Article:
"Uh," said Paris.

Fury jumped into Janeway's eye.

"Mr. Paris, I want to know right now what you were doing in my quarters," she snapped.

Paris' eyes slipped to Chakotay's face. The first officer stood frozen, helpless.

Unexpectedly, Paris pulled his shoulders back and stood at attention.

"Ma'am, I am sorry to inform you I cannot tell you why I was in your quarters."

Chakotay winced. Bad to terrible to impossible in three seconds flat.

Janeway face flushed with anger.

"'You cannot tell ...,'" she stopped, choking with the intensity of her rage.

Chakotay reached forward and grabbed Paris' arm, none too gently.

"I'll secure him in his quarters," he said quickly, a touch of hardness in his voice. "We can deal with him tomorrow morning."

Janeway waved her hand, dismissing them both. Anger, but also disappointment and sadness, were reflected in her face as the two men hurried out the door.

Chakotay sat on Paris' bed, hands hanging between his knees, shoulders drooping, as Paris ranted.

"Breaking and entering! Court martialed! I'm going to be court martialed for this!"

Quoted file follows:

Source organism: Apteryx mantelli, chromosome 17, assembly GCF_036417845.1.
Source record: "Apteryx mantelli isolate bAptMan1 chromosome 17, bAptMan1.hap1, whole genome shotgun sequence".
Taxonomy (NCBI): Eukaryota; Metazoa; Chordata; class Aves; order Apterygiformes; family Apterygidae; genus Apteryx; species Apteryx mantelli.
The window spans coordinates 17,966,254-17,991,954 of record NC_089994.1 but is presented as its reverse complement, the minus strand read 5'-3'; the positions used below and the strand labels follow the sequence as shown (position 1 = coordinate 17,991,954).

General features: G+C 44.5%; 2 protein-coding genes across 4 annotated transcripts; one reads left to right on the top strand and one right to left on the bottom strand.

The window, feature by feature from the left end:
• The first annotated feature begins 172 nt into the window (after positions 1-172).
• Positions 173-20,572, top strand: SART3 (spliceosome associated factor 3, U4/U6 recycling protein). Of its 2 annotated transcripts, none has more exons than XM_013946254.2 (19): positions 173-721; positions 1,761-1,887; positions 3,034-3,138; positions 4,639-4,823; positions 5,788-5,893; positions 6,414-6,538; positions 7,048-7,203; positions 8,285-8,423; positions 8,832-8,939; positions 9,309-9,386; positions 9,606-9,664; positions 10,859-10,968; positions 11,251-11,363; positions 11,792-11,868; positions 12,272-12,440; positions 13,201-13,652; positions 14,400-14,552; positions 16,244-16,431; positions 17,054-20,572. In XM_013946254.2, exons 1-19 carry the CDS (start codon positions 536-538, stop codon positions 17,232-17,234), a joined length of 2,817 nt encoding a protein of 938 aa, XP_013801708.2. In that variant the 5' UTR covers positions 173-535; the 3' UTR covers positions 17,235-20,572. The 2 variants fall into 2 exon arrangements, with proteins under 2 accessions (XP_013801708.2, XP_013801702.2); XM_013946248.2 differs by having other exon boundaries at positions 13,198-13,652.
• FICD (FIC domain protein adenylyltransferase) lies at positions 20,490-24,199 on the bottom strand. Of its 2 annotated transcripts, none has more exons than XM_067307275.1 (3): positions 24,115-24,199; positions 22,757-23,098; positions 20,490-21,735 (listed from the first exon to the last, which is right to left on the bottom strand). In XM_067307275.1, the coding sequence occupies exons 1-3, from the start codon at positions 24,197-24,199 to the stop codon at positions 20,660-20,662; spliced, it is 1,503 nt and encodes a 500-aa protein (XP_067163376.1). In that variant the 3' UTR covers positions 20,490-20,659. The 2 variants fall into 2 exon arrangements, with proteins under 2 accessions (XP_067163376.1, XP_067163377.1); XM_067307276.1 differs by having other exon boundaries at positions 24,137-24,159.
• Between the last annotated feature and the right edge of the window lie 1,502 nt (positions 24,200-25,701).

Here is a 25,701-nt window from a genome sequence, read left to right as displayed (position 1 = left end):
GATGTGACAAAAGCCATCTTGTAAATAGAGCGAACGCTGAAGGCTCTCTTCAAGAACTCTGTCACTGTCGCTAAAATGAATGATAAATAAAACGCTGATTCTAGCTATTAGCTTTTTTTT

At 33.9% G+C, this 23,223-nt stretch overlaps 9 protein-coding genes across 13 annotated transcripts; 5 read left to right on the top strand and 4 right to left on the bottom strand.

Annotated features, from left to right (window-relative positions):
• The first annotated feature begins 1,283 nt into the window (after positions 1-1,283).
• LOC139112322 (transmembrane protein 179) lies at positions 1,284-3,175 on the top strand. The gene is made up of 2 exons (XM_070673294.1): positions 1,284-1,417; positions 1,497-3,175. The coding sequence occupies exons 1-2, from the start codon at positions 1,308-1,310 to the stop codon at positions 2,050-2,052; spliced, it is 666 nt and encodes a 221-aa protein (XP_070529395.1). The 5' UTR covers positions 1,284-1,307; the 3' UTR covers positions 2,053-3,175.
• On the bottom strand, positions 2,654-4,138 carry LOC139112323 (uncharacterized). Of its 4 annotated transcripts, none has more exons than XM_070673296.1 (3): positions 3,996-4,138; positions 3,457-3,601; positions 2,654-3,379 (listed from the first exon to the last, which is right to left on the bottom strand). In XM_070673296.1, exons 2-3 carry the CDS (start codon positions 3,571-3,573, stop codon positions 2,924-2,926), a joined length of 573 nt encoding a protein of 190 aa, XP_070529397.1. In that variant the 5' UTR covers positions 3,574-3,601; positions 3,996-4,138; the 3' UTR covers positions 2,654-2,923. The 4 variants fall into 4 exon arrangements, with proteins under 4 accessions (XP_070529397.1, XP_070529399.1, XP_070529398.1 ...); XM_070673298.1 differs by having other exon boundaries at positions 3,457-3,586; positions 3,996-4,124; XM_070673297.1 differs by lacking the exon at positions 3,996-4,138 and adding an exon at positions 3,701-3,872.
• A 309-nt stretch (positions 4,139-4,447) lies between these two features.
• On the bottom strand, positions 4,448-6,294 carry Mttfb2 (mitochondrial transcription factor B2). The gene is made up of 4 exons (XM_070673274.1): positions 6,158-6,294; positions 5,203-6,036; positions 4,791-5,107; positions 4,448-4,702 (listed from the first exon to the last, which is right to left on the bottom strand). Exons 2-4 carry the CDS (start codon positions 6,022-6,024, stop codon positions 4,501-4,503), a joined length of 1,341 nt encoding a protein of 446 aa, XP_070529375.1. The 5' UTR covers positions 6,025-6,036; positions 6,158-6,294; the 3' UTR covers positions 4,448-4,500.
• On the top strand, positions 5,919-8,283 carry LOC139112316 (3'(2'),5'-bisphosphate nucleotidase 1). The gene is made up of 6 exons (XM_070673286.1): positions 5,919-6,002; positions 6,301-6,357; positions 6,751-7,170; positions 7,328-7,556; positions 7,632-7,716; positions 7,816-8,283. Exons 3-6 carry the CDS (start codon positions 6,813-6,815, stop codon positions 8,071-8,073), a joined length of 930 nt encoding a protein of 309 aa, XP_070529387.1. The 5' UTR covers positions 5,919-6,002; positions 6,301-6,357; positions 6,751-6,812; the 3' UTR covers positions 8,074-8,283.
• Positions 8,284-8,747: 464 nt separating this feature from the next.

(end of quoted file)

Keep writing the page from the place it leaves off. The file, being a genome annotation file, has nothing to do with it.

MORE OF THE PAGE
Paris paced around his quarters like an animal caged. "This may be a record, you know. How many Starfleet officers do you know who get court martialed twice in their career?"

He stopped his pacing and addressed the wall. "Do you suppose this will get me in the Guinness Book of Galactic Records?" he said, bitterly.

"You won't get court martialed," Chakotay said miserably. "I'll tell her I ordered you to do it."

Paris turned around and looked at his first officer.

"You would do that for me?" he said finally.

Chakotay looked up. "Of course. It's the truth."

Paris sat down next to him on the bed, their shoulders inches apart. "Yeah. But ..." He handed Chakotay the vacuum. "Let's not have all this be for nothing. I'm pretty sure I saw some when I was going over her clothes."